OP: 「KAIKAIKITAN」by Eve
「両面 宿儺」 (Ryomen Sukuna)
Despite sporting a lanky frame, Itadori Yuji (Enoki Junya) is exceptionally fast and strong, and joins his school’s Occult Club to avoid being dragged into the Track and Field Club by an overbearing teacher. There, he spends blissful days with his senpais messing around and having fun researching Occult matters. But he has an ulterior reason for joining the club. It is one of the very few clubs that finishes activities early – allowing him to leave at 5pm so he can visit his dying grandfather in hospital. In what becomes his final visit, his grandfather leaves behind two wishes before he dies – ‘Help others if you can’ and ‘When you die, die surrounded by people. Don’t die alone like me’.
He immediately gets a chance to follow up on the first wish, when it turns out that occult matters are not merely make believe – with fearsome supernatural evils lurking amongst everyday society. Unfortunately, his seniors get their hands on a cursed finger and unravel its ancient seal – causing horrific monster and curses to manifest. But with the help of Fujishiro Megumi (Uchida Yuuma) – an exorcist from the Tokyo Metropolitan Magic Technical College – Yuji is able to save his seniors from certain death. But Megumi is unable to defeat these monsters using magic and ends up being left on the verge of death alongside Yuji. Remembering his grandfather’s wish for him to help others, Yuji eats the finger, avoids dying and gains unimaginable powers. But at what cost?
First off, I can’t really comment on the music as a whole yet, but the opening theme was excellent and was probably my favourite OP theme so far in the Fall season. Secondly, the artstyle and animation are extremely on point. MAPPA have done an amazing job bringing this series to life, and I’ve preferred this kinetic audiovisual experience over reading the manga – which doesn’t happen often. As for the story, it’s nothing new to those familiar with shounen. A hidden cabal of curse destroyers (Soul Society in Bleach), an academy for these curse destroyers to develop their skills (Hero Academia, Ninja Academy) and the protagonist fighting off possession by evil (Naruto by the Kyuubi, Ichigo by his Hollow, Ken Kaneki by his half ghoul nature).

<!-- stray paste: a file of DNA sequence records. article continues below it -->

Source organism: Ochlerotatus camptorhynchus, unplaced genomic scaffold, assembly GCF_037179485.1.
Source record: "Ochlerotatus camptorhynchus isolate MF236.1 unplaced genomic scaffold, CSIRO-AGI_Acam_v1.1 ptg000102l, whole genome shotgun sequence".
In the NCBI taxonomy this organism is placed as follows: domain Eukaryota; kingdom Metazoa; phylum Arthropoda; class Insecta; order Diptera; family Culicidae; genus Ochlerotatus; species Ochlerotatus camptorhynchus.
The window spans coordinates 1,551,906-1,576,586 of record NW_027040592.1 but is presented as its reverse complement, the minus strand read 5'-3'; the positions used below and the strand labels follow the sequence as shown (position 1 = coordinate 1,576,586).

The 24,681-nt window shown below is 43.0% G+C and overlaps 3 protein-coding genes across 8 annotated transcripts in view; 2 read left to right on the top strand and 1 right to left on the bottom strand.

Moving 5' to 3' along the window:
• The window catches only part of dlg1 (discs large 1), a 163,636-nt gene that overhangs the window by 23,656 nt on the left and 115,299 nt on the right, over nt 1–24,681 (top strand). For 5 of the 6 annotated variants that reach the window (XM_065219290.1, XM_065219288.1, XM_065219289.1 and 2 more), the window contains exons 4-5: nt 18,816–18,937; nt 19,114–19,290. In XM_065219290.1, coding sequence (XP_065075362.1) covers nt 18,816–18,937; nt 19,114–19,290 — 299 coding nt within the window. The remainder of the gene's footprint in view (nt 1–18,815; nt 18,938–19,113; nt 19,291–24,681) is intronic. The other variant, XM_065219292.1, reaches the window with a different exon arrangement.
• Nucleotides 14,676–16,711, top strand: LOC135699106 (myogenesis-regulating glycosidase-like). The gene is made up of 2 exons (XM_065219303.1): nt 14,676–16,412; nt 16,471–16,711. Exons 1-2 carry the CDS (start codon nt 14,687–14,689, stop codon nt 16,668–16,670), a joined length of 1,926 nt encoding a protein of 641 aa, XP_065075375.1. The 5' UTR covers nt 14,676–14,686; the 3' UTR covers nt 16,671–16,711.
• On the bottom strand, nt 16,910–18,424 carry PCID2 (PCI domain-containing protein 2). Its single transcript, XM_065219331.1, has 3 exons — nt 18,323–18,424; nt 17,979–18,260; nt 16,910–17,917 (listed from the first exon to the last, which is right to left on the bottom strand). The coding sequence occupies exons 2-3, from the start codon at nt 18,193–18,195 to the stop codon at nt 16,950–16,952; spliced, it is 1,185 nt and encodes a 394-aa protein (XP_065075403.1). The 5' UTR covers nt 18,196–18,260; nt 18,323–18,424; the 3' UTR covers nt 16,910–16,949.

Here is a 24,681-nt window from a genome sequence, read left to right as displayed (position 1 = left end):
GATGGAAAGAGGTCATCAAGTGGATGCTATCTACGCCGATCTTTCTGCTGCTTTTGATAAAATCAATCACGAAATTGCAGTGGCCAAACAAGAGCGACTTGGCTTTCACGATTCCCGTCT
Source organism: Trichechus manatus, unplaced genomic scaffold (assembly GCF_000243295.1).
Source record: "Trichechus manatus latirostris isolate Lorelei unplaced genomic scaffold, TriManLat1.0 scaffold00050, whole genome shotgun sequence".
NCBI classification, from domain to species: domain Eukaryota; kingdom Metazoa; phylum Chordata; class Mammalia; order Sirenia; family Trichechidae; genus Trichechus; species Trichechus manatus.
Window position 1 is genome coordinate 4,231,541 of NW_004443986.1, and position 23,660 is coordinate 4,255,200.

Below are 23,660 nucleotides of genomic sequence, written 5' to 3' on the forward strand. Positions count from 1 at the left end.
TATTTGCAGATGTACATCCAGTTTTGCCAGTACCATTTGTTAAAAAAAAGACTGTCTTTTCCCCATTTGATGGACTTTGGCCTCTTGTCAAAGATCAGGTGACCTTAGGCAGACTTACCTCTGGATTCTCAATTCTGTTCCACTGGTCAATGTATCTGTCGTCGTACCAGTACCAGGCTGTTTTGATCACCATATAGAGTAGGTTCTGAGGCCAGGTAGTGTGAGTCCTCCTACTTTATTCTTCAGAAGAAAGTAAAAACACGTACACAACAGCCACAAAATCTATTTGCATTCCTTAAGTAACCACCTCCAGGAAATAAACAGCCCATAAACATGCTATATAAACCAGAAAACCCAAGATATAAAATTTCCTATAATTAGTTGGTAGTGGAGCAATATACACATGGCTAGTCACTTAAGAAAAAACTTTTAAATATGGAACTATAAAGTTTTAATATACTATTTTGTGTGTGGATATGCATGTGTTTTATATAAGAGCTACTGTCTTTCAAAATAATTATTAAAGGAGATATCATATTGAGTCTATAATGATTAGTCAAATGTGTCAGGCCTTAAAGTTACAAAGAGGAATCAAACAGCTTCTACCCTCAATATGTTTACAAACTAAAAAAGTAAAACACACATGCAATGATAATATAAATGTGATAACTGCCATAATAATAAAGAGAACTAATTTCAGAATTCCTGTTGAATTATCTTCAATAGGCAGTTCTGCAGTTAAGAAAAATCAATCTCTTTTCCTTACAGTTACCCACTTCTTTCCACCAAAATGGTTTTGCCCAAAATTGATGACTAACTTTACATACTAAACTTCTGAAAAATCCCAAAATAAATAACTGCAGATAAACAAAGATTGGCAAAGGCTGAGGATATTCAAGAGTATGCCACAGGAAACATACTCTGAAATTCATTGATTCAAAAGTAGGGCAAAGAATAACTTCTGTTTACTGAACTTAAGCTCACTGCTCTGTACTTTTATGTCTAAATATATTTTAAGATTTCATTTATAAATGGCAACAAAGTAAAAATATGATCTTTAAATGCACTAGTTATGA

However, the tonal presentation is a lot darker – reminding me of Tokyo Ghoul, which isn’t commonplace for a shounen title. I was left in suspense at the possibility that Yuji’s seniors would really suffer gruesome deaths, and didn’t consider the possibility that the series would try to pull its punch. The end result, while not so tragic, remains interesting. It looks like Yuji still has some degree of autonomy over his body. That said, living with a formidable incarnation of evil threatening to take over at any waking moment doesn’t sound comfortable or safe.
As for the characters, we’ve had limited exposure so far. But I really liked the inclusion of Yuji’s grandfather even though he’s not going to appear again. He’s immediately established as this huge positive influence on Yuji’s life, who Yuji really cared about. Their interactions clearly demonstrate Yuji’s hero origin story and the motivation that drives him forwards – a strange yet kind and caring boy who wishes to protect the people he cares about. And it goes without saying that someone as forthright as Yuji will live his best life trying to honor his grandfather’s request – which he even describes as a curse, one which perhaps even roots his identity and helps him avoid being utterly consumed by Sukuna. So we can expect the series to revolve around Yuji’s attempt to respect his grandfather’s dying wish (and other elderly advices in potential flashbacks) while fighting off succumbing to the evil influence that dwells within his body.
That felt like a strange mish mash of different shounen inspirations. Yet Jujutsu Kaisen stayed true to itself through wonderfully unique presentation – with the first episode being a stellar production from MAPPA that captures the original spirit of the source material and arguably improves on it. I would be extremely excited to continue following a person’s struggles to overcome an internal evil, while existentially questioning the meaning of their existence. But I don’t think it will become angsty, because Yuji has a uniquely bright personality that should continue to shine through and provide some modicum of happiness or hope – even if the series continues presenting dark and difficult situations for our protagonist to overcome. Some fair warning in advance. Despite enjoying this premiere, in all likeliness I won’t be continuing coverage of this series. But I hope this post provides a perspective that can give readers an idea of what to expect, and guidance on whether they want to keep up with Jujutsu Kaisen or not.